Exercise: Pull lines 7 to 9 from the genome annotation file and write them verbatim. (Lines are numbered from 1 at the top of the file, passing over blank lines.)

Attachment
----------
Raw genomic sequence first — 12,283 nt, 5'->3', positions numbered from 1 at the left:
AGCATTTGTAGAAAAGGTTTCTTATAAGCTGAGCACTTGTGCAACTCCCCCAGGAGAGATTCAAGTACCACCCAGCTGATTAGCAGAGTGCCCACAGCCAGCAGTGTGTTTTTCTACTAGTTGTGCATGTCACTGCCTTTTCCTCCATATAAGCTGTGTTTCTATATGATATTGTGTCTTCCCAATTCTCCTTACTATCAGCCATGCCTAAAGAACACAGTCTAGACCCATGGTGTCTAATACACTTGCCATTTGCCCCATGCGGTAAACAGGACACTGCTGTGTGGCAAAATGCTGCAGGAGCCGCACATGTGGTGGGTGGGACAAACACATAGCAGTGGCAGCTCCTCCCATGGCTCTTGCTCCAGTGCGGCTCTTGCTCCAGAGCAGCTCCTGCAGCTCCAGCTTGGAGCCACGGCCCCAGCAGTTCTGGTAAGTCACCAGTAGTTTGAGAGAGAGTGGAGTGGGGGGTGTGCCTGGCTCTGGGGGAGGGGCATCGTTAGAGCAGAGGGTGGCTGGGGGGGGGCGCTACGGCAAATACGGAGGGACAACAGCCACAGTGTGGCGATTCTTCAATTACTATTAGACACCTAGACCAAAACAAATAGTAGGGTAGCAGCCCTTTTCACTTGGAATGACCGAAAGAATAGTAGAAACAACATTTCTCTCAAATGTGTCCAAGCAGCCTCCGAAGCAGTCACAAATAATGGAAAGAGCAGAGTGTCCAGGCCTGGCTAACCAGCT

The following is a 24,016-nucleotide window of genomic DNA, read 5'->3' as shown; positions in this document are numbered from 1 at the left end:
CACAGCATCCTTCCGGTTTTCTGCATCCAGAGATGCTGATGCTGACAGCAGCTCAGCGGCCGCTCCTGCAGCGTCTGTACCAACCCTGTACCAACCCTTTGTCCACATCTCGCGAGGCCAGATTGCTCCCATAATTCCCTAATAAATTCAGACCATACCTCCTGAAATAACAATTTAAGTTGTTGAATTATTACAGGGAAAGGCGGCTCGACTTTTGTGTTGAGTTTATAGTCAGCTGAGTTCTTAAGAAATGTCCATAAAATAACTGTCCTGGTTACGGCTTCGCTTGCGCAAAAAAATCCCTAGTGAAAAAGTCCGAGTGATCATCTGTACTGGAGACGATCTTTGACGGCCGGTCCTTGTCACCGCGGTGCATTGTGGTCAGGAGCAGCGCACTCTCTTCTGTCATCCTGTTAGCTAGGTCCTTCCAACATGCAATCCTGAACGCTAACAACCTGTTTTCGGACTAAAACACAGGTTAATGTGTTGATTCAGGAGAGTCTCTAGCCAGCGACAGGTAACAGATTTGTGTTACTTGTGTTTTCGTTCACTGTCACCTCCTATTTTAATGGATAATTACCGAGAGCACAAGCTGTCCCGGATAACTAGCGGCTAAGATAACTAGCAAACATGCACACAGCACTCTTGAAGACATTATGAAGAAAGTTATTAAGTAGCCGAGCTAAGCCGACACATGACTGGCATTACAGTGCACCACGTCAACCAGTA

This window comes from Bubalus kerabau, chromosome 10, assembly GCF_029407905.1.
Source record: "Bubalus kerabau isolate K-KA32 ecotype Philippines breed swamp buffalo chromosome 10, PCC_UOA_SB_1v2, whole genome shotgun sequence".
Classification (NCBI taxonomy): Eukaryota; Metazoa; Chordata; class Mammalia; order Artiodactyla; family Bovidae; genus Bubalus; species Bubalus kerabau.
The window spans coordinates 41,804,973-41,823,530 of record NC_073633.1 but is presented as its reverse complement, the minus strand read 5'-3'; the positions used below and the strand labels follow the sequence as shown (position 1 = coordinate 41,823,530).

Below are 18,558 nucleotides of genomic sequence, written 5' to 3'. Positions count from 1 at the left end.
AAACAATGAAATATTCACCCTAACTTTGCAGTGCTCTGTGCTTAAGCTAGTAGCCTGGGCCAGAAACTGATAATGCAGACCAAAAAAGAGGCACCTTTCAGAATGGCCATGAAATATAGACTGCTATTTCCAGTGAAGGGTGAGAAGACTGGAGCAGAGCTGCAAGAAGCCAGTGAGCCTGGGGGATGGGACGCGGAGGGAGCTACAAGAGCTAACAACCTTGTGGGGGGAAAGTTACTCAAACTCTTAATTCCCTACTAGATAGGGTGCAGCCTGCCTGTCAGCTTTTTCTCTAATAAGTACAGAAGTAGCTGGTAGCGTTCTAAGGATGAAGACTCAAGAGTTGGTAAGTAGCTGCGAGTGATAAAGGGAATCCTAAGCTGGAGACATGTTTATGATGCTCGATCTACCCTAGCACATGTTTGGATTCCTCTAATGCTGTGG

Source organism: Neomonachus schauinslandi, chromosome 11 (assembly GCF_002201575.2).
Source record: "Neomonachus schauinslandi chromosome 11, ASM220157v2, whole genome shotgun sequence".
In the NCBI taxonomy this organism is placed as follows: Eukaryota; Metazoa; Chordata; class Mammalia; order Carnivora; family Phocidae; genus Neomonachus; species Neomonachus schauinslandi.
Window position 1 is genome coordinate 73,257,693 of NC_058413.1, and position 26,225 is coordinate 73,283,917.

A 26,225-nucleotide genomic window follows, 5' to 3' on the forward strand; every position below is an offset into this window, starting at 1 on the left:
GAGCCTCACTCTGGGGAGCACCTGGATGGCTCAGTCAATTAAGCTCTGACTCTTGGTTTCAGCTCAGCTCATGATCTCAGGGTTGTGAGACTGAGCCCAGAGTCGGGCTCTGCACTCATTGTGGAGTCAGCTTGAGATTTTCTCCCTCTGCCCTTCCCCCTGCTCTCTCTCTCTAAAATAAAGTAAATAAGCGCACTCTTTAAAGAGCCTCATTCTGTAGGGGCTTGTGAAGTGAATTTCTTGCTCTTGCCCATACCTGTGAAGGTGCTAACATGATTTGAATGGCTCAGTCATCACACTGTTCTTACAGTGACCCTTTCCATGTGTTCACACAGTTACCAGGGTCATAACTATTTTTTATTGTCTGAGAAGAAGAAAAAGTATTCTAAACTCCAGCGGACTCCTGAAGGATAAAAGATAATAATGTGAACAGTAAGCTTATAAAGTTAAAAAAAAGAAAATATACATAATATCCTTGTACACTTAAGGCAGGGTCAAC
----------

Classification (NCBI taxonomy): Eukaryota; Metazoa; Chordata; class Mammalia; order Artiodactyla; family Bovidae; genus Bubalus; species Bubalus kerabau.
The window spans coordinates 41,804,973-41,823,530 of record NC_073633.1 but is presented as its reverse complement, the minus strand read 5'-3'; the positions used below and the strand labels follow the sequence as shown (position 1 = coordinate 41,823,530).

Below are 18,558 nucleotides of genomic sequence, written 5' to 3'. Positions count from 1 at the left end.